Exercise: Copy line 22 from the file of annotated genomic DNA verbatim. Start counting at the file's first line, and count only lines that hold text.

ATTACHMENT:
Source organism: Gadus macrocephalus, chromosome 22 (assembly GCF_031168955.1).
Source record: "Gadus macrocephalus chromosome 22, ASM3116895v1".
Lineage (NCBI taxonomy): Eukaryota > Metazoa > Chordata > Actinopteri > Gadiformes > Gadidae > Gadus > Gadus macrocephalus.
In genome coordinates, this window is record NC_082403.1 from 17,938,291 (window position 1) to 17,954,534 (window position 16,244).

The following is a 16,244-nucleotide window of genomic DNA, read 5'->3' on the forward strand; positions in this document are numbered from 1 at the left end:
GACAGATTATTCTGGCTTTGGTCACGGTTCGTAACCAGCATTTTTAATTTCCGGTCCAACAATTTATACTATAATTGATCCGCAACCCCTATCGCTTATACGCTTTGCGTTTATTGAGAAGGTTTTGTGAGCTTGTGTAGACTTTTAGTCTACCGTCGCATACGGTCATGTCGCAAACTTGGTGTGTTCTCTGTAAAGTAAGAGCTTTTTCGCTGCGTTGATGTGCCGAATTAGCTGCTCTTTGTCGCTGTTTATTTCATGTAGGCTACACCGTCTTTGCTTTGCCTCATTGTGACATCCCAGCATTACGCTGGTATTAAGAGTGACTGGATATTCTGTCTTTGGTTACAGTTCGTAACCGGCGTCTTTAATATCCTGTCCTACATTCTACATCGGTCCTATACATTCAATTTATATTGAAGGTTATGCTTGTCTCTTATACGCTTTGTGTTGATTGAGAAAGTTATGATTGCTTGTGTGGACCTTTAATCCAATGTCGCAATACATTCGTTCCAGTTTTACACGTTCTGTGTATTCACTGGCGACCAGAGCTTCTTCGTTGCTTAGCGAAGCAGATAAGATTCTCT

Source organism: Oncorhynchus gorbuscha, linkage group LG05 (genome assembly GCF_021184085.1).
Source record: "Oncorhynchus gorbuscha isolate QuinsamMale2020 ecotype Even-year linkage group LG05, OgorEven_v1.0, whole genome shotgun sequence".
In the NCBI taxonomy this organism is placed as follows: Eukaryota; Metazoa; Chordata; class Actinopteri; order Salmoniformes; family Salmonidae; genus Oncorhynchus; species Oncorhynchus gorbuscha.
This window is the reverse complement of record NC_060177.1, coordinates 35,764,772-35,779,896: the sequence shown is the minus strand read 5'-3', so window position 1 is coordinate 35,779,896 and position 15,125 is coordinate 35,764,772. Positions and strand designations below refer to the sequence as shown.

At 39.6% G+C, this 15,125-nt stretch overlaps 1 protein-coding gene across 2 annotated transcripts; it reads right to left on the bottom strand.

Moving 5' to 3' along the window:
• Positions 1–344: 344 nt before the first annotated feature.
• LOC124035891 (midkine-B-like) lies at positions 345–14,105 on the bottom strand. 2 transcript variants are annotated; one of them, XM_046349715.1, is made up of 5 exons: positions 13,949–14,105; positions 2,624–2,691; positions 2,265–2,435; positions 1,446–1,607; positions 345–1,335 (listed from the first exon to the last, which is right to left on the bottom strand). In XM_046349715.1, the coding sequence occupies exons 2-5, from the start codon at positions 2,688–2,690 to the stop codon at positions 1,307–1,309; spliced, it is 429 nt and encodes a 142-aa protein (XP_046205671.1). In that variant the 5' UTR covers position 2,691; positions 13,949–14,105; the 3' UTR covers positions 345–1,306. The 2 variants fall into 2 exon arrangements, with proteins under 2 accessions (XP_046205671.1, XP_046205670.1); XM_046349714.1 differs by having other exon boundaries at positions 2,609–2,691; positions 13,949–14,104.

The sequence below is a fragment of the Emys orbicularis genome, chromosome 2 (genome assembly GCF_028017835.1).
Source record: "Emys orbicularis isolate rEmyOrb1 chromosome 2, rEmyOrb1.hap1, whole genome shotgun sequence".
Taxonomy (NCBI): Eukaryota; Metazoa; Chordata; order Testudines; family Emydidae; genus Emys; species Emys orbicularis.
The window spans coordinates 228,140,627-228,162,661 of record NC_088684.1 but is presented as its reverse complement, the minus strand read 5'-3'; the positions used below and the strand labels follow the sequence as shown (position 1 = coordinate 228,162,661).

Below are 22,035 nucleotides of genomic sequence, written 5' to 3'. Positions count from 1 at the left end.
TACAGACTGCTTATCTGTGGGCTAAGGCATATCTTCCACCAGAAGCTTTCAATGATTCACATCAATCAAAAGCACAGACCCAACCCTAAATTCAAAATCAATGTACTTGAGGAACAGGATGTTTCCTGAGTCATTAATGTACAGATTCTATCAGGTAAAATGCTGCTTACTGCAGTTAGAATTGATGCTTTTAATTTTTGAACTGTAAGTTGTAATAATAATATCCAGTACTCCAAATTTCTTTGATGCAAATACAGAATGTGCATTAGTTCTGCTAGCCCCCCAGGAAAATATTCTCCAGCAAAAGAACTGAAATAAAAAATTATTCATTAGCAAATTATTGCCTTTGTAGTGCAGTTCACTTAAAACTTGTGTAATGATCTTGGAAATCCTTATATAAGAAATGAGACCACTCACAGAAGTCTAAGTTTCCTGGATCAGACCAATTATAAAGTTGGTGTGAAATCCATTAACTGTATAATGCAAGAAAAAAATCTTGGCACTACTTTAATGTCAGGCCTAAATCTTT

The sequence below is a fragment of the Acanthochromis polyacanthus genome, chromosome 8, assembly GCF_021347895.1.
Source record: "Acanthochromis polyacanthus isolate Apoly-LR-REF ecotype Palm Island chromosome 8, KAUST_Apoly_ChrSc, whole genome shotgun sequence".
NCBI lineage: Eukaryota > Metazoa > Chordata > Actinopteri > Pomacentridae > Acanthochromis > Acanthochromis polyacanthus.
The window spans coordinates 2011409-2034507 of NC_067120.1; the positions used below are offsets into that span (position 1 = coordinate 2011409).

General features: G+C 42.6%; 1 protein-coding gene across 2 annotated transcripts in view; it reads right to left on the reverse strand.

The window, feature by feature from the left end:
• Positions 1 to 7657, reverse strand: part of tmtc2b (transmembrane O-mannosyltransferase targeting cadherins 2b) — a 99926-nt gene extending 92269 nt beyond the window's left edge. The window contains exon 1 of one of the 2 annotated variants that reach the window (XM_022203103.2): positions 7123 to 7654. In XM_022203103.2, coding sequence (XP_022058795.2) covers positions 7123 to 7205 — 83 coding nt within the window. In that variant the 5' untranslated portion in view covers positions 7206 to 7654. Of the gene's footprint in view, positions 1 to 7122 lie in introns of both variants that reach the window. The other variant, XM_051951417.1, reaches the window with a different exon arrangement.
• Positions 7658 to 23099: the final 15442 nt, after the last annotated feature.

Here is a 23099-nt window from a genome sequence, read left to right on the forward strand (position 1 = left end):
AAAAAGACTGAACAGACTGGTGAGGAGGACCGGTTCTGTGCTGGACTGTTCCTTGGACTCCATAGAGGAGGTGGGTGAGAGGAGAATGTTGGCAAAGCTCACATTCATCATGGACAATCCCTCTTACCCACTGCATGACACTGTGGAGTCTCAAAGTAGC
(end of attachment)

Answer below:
Source record: "Acanthochromis polyacanthus isolate Apoly-LR-REF ecotype Palm Island chromosome 8, KAUST_Apoly_ChrSc, whole genome shotgun sequence".